How Eating Records Have Changed and Why You Can't Attempt To Eat the Biggest Meal Ever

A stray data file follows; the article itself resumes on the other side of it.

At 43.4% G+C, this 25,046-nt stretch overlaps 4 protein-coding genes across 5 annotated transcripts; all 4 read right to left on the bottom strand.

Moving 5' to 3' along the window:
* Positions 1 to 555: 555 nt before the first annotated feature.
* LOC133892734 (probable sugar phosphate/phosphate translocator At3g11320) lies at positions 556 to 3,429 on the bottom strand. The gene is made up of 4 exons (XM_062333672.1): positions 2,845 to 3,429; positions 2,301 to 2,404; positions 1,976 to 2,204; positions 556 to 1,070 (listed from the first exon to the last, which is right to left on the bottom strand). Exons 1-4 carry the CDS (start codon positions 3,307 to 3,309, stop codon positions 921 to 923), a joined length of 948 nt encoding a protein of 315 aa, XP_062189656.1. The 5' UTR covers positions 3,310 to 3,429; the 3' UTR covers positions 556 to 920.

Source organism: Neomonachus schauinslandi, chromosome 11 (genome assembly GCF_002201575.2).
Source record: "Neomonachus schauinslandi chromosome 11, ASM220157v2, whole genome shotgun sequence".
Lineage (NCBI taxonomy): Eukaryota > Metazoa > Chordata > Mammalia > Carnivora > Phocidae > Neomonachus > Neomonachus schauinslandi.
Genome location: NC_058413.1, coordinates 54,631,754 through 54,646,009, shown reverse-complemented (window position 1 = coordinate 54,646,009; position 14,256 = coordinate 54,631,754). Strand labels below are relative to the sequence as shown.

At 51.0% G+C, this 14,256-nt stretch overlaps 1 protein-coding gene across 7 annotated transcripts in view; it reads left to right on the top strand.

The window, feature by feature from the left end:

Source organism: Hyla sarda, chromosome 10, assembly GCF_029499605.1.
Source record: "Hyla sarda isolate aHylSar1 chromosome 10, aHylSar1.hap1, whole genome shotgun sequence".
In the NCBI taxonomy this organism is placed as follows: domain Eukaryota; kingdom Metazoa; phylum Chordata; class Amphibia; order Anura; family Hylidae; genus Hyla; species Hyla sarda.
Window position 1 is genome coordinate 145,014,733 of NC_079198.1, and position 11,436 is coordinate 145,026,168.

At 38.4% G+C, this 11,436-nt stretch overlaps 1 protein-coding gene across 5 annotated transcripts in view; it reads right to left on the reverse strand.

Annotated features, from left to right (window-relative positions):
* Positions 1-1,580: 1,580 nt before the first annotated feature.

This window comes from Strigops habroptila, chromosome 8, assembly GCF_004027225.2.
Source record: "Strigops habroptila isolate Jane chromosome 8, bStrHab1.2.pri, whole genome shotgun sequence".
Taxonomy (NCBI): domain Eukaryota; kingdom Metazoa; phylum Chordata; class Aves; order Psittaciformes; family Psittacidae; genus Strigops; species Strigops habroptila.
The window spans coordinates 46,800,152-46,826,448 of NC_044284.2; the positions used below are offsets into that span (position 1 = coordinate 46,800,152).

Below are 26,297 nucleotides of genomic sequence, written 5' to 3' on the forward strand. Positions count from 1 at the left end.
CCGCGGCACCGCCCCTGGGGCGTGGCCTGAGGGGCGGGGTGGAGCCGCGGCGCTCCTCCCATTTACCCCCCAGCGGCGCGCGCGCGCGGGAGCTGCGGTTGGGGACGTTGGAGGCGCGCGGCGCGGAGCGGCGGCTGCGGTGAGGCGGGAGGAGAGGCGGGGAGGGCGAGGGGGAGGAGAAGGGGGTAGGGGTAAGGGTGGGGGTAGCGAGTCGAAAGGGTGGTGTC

Eating records have changed a lot over the years. As more has been learned about the effects of gluttony, the world of record-breaking has had to adapt. These days, Guinness World Records doesn't monitor record attempts for how much a person can eat in an unlimited amount of time. Instead, they set a short time limit — 3 minutes at the longest — for a person to eat the most of one particular item, or they time how quickly they can eat a certain thing. For example, you could attempt the most pasta eaten in 3 minutes, the most sausages eaten in 1 minute, or the fastest time to eat a burrito. There actually was a time when they monitored a record called largest meal eaten. It's still active today, but it’s not one that you can apply for. It was 8 a.m. on a Sunday in 1983 when a 23-year-old woman arrived at the ER of Royal Liverpool Hospital complaining of abdominal pain. Her belly button had popped out like you would expect to see during pregnancy, and she was finding it difficult to breathe. Nurses questioned her, and she confessed that between midnight and 4 a.m. she had sat down to a late dinner. What she ate was what doctors believed at the time to be the biggest meal ever eaten by an individual. According to correspondence published in the medical journal The Lancet, her meal weighed 19 pounds and included 1 pound of liver, 2 pounds of kidneys, ½ pound of mushrooms, 2 pounds of carrots, one head of cauliflower, 10 peaches, 4 pears, 2 apples, 4 bananas, 2 pounds of plumbs, 2 pounds of grapes, and 2 glasses of milk. An abdominal x-ray confirmed the diagnosis of acute postprandial gastric dilation (sudden and severe distention of the stomach by gas and fluid). Efforts were made to save the patient, but she died as a direct result of her final meal. These days, Guinness World Records will not accept applications for the largest meal eaten. It’s not considered safe, and the last thing the record keeping company wants is to put people in harm’s way.